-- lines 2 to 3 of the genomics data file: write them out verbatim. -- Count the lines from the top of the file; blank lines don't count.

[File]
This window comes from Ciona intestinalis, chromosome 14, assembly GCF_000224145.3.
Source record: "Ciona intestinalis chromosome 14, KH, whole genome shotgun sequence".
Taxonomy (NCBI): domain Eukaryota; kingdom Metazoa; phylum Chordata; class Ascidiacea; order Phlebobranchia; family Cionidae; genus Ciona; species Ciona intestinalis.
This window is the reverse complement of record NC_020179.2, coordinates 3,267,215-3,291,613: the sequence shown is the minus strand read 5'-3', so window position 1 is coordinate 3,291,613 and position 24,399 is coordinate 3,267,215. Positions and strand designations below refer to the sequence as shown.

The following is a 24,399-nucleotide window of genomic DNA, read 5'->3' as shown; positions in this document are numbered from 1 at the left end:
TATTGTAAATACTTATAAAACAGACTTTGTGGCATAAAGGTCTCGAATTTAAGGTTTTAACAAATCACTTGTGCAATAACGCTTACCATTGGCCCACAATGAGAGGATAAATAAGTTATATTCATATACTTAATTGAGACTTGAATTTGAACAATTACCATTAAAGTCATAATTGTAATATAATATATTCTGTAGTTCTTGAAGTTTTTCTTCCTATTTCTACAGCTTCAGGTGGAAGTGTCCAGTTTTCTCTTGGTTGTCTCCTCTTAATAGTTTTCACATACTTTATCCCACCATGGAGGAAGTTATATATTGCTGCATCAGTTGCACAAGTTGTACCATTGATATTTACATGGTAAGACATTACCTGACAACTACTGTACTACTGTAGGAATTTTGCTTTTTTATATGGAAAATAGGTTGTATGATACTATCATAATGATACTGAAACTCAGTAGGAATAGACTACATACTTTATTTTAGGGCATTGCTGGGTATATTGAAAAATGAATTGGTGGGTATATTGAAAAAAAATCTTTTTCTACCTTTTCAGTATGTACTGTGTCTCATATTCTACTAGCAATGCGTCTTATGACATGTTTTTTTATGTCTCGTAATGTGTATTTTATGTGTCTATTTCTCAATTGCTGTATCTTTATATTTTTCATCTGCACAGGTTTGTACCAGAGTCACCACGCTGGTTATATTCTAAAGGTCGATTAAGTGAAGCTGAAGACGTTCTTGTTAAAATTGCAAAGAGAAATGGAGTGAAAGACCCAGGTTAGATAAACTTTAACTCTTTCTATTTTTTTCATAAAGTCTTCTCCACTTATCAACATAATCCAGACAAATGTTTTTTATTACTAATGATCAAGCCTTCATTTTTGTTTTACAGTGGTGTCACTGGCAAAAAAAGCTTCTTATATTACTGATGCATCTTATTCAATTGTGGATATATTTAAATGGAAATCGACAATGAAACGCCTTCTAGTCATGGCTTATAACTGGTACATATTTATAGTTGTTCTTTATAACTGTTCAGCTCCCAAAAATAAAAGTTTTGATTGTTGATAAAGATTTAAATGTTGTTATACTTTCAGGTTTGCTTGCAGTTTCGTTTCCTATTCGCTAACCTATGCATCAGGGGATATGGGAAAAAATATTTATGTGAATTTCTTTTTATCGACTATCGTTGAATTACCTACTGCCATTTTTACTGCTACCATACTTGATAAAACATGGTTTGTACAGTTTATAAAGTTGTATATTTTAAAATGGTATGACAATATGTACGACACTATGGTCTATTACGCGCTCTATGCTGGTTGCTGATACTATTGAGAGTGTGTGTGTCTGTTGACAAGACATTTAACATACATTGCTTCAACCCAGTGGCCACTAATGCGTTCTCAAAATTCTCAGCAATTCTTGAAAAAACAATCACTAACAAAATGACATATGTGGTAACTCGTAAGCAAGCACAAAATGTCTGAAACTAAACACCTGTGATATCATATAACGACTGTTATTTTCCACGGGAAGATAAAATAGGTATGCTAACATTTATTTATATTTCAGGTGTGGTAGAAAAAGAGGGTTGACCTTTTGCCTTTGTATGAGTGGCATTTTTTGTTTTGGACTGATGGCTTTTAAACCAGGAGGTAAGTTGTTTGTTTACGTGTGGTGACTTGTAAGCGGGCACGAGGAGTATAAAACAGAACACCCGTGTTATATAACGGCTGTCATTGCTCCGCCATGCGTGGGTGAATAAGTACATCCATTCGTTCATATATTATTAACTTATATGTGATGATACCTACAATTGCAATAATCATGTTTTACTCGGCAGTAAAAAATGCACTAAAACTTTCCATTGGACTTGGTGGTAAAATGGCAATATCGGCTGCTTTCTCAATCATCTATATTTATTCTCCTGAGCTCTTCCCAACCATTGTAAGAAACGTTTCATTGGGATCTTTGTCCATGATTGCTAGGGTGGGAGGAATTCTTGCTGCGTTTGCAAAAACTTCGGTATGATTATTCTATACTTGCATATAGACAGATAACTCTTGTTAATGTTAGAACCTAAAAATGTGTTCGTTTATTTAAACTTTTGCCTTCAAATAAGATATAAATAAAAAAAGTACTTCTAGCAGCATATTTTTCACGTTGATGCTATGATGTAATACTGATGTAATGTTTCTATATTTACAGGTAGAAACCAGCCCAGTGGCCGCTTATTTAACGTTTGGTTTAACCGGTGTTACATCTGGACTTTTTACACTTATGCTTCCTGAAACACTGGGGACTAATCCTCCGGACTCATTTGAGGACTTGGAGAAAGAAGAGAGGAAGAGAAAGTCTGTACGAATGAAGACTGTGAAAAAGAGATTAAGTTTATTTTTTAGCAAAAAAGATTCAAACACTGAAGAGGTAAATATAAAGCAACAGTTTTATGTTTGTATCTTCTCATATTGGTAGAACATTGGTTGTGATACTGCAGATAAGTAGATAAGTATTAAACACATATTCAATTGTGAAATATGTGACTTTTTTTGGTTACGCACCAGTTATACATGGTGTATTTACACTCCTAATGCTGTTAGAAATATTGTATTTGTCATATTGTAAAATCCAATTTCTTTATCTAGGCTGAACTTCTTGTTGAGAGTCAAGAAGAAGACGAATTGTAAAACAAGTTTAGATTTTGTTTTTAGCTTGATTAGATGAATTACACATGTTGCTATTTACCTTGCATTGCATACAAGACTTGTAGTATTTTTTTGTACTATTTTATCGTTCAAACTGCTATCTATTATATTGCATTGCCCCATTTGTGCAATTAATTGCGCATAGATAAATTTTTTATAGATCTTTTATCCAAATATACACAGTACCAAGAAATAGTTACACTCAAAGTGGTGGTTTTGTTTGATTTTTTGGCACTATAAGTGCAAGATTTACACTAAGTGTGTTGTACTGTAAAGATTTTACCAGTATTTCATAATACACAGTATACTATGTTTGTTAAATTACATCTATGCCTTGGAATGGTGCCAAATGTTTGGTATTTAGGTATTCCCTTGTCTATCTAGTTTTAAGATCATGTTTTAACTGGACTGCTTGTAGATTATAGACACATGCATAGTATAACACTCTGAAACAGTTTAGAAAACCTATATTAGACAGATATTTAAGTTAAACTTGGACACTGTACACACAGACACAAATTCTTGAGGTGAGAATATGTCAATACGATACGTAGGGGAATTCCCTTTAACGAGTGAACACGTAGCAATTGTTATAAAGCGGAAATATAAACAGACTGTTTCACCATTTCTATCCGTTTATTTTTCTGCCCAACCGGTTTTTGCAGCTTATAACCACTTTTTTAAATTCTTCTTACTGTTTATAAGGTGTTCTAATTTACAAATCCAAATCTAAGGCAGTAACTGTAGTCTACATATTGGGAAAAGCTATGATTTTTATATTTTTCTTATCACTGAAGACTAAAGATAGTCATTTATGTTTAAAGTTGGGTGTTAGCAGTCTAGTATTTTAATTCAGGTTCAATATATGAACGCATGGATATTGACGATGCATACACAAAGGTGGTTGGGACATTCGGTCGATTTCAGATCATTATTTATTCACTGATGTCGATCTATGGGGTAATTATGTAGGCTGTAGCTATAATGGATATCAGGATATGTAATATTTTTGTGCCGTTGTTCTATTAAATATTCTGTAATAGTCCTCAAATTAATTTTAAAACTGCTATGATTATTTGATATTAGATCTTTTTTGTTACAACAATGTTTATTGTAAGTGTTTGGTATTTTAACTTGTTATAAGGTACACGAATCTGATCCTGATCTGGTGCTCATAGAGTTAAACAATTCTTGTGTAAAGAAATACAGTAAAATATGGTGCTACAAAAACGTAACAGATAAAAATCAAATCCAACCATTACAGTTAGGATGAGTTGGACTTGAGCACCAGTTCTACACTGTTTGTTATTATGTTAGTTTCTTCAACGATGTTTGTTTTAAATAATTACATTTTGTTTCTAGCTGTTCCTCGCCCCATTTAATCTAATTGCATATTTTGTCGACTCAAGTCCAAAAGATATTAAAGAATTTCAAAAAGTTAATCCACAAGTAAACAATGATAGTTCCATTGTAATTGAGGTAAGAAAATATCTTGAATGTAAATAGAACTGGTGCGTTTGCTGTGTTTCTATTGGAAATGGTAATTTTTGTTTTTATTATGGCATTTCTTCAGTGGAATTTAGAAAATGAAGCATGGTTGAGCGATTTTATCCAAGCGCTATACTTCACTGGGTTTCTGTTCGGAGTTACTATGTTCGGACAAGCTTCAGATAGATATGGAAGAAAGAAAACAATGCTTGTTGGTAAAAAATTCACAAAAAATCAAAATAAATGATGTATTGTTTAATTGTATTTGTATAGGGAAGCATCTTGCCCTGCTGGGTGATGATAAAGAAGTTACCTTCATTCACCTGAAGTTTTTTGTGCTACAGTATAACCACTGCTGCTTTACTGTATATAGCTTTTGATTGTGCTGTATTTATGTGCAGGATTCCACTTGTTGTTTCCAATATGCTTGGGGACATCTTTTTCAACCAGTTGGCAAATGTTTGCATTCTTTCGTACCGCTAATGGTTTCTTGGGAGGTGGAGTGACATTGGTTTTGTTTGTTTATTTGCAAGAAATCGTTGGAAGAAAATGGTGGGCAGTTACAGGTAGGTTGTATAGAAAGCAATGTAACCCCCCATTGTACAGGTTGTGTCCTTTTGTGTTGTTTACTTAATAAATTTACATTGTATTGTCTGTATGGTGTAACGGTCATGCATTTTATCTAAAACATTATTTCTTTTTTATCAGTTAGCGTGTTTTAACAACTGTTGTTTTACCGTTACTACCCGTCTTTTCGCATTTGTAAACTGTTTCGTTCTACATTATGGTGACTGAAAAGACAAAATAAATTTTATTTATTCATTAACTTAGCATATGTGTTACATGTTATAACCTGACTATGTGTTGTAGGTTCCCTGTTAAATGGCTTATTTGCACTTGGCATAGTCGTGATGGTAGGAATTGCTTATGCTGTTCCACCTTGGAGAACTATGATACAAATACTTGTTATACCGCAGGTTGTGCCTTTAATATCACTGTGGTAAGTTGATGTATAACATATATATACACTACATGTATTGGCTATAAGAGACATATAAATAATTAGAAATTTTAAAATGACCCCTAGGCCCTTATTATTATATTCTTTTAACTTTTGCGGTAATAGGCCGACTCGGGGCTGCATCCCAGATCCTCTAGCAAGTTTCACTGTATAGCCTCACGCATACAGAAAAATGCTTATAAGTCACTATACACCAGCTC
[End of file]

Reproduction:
Source record: "Ciona intestinalis chromosome 14, KH, whole genome shotgun sequence".
Taxonomy (NCBI): domain Eukaryota; kingdom Metazoa; phylum Chordata; class Ascidiacea; order Phlebobranchia; family Cionidae; genus Ciona; species Ciona intestinalis.